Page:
A Legacy

23 Jun

Legacy.  Something handed down from an ancestor to another.  It could be property.  It could be knowledge.  It could be the very thing I write about tonight.

Something happened to me today.  I want to write about it, NOT to toot my own horn, but to give thanks for my mother and father.  Because what happened today was a direct result of their LEGACY to me.  A legacy I have attempted to pass on to my children and hope they will pass on to theirs.

Don’t get your hopes up:  This is probably an insignificant event.  Barely worth reading.  You might want to Facebook and see what people are writing about the Confederate Flag or whatever the hot topic is now.

This afternoon I went to a grocery store after my workout.  There I stood in line with a handful of items.  There were many folks in front of me at the self-checkouts, so I stood.  And waited.  Knowing that I am much quicker than most of them at logging in, scanning my stuff, paying, and exchanging a pleasantry with the attending employee as I take my bags and venture back out into the intense heat.  There was an older lady in front of me and she was hurrying as best she could.  She lifted her debit card to swipe for payment and she dropped it.  And it found its way FAR, FAR to the back of the equipment on the floor.  She looked like she could’ve cried.

I knew what to do.  Why?  Because I was taught to be a gentleman.  A Southern gentleman.  Taught by both my mother and father, from a young age.  When someone needs help, you go out of your way to help.  PERIOD.  She looked at the card and looked back at me with a bewildered look.  I was already putting my stuff on the floor.  She started to bend down and I said “No, ma’am.”  I had to get on all fours and crawl up under the machine.  I grabbed the card with my left hand (you know, the one that will not straighten out yet God has seen fit to help me recover and be able to use it to do all sorts of good stuff).  I handed it to her and she thanked me. Her smile was all the payment I needed.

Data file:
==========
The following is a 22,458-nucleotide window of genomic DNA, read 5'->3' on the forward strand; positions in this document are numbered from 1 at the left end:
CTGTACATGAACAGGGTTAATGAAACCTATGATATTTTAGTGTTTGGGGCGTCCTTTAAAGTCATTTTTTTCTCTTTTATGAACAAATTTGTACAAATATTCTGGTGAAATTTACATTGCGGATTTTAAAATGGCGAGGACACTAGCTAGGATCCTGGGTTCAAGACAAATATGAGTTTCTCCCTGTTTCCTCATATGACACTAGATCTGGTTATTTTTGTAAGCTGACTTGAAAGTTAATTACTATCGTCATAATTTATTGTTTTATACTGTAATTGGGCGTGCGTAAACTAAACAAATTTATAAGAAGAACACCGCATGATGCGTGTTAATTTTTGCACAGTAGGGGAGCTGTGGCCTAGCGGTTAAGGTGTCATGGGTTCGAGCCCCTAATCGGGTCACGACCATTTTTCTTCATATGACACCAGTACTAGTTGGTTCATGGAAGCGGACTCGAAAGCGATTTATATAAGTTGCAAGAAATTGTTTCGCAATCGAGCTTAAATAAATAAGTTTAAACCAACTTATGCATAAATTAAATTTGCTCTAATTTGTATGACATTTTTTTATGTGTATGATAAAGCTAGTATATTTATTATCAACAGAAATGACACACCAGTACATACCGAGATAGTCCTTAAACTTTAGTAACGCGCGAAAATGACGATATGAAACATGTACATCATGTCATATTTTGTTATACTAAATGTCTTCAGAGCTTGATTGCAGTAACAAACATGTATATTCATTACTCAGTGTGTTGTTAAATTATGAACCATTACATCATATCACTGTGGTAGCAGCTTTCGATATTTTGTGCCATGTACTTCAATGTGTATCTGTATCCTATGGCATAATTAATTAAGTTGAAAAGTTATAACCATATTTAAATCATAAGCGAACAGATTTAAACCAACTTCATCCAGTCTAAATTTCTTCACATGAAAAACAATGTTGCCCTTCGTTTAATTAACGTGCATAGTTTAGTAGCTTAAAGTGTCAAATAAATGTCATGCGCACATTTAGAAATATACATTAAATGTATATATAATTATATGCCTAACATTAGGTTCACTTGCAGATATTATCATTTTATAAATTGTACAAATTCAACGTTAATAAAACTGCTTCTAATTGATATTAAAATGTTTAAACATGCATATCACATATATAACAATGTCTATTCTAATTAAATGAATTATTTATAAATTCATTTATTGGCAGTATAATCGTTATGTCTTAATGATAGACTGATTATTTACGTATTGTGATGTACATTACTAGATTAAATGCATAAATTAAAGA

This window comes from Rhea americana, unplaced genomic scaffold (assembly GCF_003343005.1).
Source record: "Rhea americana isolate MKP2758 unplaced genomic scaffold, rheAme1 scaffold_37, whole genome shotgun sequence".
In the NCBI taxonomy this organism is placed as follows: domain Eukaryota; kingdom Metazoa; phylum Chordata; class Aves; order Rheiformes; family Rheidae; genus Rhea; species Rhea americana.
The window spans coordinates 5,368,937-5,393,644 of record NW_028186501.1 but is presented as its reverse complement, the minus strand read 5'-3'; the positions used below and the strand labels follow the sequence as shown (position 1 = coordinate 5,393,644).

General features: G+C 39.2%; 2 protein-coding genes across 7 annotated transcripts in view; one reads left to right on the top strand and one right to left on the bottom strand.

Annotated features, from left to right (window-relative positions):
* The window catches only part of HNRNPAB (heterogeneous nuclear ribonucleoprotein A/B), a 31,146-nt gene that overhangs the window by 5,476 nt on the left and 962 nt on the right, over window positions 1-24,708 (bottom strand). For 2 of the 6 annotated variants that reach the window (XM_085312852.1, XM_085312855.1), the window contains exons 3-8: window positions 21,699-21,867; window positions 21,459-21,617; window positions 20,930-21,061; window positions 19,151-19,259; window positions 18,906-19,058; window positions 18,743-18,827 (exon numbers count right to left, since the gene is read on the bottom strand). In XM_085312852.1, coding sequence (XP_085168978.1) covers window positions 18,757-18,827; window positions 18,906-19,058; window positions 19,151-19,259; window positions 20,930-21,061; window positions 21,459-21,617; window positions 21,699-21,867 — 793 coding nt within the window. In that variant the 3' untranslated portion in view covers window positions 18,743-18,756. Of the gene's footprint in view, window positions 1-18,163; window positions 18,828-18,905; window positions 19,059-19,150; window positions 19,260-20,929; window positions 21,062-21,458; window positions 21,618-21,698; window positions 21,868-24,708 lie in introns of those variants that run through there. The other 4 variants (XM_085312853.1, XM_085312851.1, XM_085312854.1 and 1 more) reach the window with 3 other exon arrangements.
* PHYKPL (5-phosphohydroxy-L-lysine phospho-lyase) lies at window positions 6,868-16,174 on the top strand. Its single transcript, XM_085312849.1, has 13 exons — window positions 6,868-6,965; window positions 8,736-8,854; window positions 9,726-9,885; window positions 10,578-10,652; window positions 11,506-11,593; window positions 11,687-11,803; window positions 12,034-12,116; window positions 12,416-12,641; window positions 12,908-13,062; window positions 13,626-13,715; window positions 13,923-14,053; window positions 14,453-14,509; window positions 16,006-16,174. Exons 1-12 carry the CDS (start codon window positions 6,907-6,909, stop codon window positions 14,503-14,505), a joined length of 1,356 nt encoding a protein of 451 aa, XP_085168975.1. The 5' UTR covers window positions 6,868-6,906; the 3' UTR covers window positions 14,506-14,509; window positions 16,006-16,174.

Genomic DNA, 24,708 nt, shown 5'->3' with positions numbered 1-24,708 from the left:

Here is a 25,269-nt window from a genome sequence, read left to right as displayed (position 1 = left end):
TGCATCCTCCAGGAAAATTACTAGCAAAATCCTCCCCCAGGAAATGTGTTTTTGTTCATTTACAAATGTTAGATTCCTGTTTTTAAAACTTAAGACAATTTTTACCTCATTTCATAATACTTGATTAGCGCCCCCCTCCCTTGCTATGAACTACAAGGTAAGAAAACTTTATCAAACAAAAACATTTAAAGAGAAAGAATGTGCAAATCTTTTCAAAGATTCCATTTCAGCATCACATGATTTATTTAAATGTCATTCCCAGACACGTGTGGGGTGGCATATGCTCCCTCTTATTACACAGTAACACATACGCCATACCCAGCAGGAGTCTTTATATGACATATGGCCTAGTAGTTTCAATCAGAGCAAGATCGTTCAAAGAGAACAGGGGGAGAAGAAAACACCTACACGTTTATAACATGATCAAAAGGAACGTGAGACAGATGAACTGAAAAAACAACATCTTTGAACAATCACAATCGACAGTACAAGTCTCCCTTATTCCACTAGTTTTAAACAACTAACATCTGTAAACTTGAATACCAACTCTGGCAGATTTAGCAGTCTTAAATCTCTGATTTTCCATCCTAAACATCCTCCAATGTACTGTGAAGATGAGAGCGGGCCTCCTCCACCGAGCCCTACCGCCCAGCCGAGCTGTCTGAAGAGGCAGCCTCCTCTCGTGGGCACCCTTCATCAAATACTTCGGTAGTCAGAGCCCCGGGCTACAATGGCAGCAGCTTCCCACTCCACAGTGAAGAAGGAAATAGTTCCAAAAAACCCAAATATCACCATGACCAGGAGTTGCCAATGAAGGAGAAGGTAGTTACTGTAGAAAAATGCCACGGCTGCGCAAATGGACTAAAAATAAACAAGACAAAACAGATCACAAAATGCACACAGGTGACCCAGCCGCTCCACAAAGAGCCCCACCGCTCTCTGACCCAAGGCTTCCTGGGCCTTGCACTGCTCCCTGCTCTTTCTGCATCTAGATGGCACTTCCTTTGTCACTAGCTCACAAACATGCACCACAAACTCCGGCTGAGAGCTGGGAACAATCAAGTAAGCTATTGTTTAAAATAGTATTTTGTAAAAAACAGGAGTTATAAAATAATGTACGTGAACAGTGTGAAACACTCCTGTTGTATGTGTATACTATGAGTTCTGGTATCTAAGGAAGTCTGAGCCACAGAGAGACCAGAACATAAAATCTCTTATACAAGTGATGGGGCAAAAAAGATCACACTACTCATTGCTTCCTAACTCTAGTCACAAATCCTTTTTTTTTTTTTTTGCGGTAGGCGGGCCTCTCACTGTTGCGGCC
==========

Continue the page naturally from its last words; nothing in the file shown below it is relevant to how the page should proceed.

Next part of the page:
I really thought nothing of that entire incident until about five hours later.  Then I hit me:  I am that Southern gentleman because I had a mother and father who cared enough about who I would become to teach me to do things like that.  To hold a door for a stranger.  To help someone who needed it without having to be asked.  To do the right thing.  Regardless of race, social status, or any other factor that our world would say separates us.  I am a product of two parents from the South who made sure I obeyed the Golden Rule:  To do unto others as I would like for them to do unto me.  To treat others better than I treat myself.  To love with God’s kind of love.  With the kind of love Jesus showed us when He stretched out His arms and allowed Himself to be nailed to a cross.

So, as you can see, I am not bragging on myself.  I merely did the right thing.  The very thing I was taught to do by Don and Janet Wike.  If I am bragging on anyone, it is them.  And they wouldn’t like it one bit!

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